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Businesses get busy at UTEP’s Miner Market

Alberto Silva Fernandez
Students promote their businesses at the Miner Market Nov. 14

Students gathered on a few cold autumn days at the Union Breezeway for the first annual Miner Market which gave local vendors the opportunity to display and promote their businesses.  

The Miner Market displayed booths Nov. 14 and 15 with a wide-ranging selection of food, jewelry, photography and venue services, all meanwhile offering free food and music. Some of the vendors included Whole Lota Denim, Daizy Baby, AQO Jewelry, Case 101, Cell Kulture CO., Sessions Climbing + Fitness and many more.  

Among the many booths, Daizy Baby offered unique jewelry, accessories and clothing along with other items, with their main item of production/sale being earrings. The owner, Crystal Lee, is a former UTEP student who graduated in Spring of 2021. Lee started making clay jewelry at a young age, dating back to her elementary school days.  

“I’ve always found myself a creative person and I’ve always used my hands a lot for things,” Lee said. “Eventually as the years went on, I found my love for resin and botanical jewelry so that’s when I started making my own flower jewelry with also fruits.”  

As many business owners aspire and possibly have the same dreams and goals they would love to fulfill, Lee has ambitious goals herself for Daizy Baby in the near future. Lees’ items range anywhere from $10-55 while her most popular items contain daisies and forget-me-nots. 

“It [Daizy Baby] is always growing. Currently I’ve been doing (farmer’s) markets but now I want to (evolve) to possibly going (on) Etsy and from there making my own website,” Lee said.  

AQO Jewelry was another booth on display at the Miner Market. It is owned by Aylin Quintana, an undergraduate junior who is currently majoring in international business with a minor in marketing.  Quintana started her business during the pandemic in 2020 with only a 20-dollar budget but was afraid she wouldn’t make profit or even break even.  

“I’m thankful for everyone that supported (me) as my business was a success. And, well its converted into something quite big to be honest,” Quintana said. 

Quintana sells her products via Instagram and at local popups like local farmers markets. Her main priority about her jewelry shop is to make good looking jewelry with amazing quality which would be affordable for students that might not have much of a budget but love jewelry.   

Whole Lota Denim was also a fascinating booth which was started up by three sisters with one goal, to promote local artistic talent. What once started as a denim boutique, is now a place for live music and DJs, which gives opportunity for local bands and artists to perform.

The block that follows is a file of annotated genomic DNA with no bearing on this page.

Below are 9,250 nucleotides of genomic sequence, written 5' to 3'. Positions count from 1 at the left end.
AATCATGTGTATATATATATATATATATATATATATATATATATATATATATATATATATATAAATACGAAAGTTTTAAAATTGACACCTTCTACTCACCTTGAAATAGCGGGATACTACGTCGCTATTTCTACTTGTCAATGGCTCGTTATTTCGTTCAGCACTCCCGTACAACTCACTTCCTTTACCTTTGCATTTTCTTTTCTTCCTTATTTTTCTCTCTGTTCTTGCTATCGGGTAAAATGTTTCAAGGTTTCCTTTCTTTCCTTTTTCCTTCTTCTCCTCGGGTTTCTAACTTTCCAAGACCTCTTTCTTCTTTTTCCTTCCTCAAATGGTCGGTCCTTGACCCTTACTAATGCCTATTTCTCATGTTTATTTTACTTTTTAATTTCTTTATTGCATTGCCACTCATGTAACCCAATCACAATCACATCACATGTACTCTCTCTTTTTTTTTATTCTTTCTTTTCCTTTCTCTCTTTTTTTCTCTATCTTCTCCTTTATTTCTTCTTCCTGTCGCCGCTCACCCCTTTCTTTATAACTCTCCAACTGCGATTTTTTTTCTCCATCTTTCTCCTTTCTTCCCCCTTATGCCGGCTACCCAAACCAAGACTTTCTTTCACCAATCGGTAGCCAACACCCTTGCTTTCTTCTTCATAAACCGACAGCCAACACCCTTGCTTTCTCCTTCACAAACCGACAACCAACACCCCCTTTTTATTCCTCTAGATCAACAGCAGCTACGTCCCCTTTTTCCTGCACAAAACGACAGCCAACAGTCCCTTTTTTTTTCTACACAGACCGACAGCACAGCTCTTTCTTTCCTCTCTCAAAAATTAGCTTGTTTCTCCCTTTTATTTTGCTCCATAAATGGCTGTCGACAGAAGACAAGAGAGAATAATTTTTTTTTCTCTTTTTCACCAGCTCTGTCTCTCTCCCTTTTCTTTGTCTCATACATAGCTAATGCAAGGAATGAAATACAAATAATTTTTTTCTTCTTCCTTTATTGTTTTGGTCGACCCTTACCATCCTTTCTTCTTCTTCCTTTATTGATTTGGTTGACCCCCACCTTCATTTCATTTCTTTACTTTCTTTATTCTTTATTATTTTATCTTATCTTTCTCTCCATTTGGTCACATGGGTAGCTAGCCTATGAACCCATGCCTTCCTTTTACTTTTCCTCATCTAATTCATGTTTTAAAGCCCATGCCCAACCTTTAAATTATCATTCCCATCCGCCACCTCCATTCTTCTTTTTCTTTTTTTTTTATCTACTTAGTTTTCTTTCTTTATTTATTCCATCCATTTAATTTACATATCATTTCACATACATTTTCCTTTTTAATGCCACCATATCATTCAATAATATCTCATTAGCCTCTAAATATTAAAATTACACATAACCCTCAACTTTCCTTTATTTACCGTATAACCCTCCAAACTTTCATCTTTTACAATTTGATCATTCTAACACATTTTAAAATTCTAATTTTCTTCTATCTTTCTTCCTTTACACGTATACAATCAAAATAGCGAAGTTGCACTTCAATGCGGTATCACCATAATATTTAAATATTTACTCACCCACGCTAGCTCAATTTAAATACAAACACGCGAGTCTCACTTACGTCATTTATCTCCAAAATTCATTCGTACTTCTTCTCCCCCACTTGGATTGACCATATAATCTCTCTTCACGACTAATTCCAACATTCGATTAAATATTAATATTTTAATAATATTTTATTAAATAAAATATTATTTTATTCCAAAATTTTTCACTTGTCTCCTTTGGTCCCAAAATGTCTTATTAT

“For our launch, our boutique had live music in a warehouse garage next to the boutique. After (that) people asked when our next show was,” said co-owner Sierra Phoenix. “Make it for all ages. There’s like not all age clubs or venues to go to so let’s start it up in El Paso” 

They had a show on Hallowseve of 2021 which blew up. After seeing it do so well, they decided to go with it. They’ve continued to have shows and plan on having more in the future. As their venue fills up with around 500 people it gets packed as teenagers look forward to going to events held by Whole Lota Denim.  

Artist from Los Angeles, San Diego and Houston have performed here in El Paso. On Dec. 3, Whole Lota Denim will be having a show. Their doors will open at 7 p.m. with the music playing from 8:30 p.m. to 11 p.m. The show will feature local bands like The Revamps kicking it off, followed by Moth and lastly the show will be closed out by Obscure. 

“El Paso has so much talent and it’s ready to explode. Our goal is to keep growing and have major bands from out-of-town to come to the El Paso scene and have them collaborate with local talent so we could expose these local artists to other bigger bands,” said Mia River, one of the three sisters and a current junior who is majoring in psychology. “Hopefully they can tour together and receive bigger publication while the also receive a bigger audience which would give us a bigger audience as well.” 

The 1st Miner Market was a success as it allowed vendors to share information about their business and be able to interact with possible clients.  While some businesses not only benefit themselves, it also showed that El Pasoans, like the owners of Whole Lota Denim, are willing to help and give other El Pasoans and even out-of-towners an opportunity to try and achieve their goals. 

Gianluca Cuevas is a contributor photographer and may be reached at [email protected]  


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About the Contributors
Gianluca Cuevas
Gianluca Cuevas, Photographer
Gianluca Cuevas is a staff photographer for The Prospector. He is a senior majoring in mechanical engineering with a minor in mathematics. He plans to work in the automotive industry designing cars/mechanic in the F1. He also has his small photography business 365elements which he plans to continue to grow.
Alberto Silva Fernandez
Alberto Silva Fernandez, Contributor/Photographer
Alberto Silva Fernandez is a sophomore, majoring in Multimedia Journalism at the University of Texas at El Paso. He is a photographer for The Prospector and freelances covering the borderland. When he isn’t covering events Albert likes to study politics, play video games, and listen to music.
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Businesses get busy at UTEP’s Miner Market